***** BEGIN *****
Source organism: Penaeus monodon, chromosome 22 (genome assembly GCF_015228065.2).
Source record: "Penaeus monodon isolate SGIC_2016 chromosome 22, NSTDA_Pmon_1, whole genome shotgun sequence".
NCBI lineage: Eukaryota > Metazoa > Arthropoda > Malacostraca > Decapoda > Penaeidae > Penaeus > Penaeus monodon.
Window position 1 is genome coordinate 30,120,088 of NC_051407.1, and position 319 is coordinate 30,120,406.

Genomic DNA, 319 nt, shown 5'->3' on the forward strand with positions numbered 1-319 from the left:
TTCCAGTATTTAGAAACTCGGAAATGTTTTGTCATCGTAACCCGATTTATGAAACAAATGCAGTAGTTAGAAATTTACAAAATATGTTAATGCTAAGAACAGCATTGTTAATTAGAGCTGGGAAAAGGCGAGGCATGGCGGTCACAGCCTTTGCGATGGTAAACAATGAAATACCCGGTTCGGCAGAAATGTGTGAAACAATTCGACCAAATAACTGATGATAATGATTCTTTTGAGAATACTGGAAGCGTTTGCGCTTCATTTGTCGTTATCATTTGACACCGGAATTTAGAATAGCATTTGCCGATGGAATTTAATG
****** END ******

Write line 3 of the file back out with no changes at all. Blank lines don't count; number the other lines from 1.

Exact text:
NCBI lineage: Eukaryota > Metazoa > Arthropoda > Malacostraca > Decapoda > Penaeidae > Penaeus > Penaeus monodon.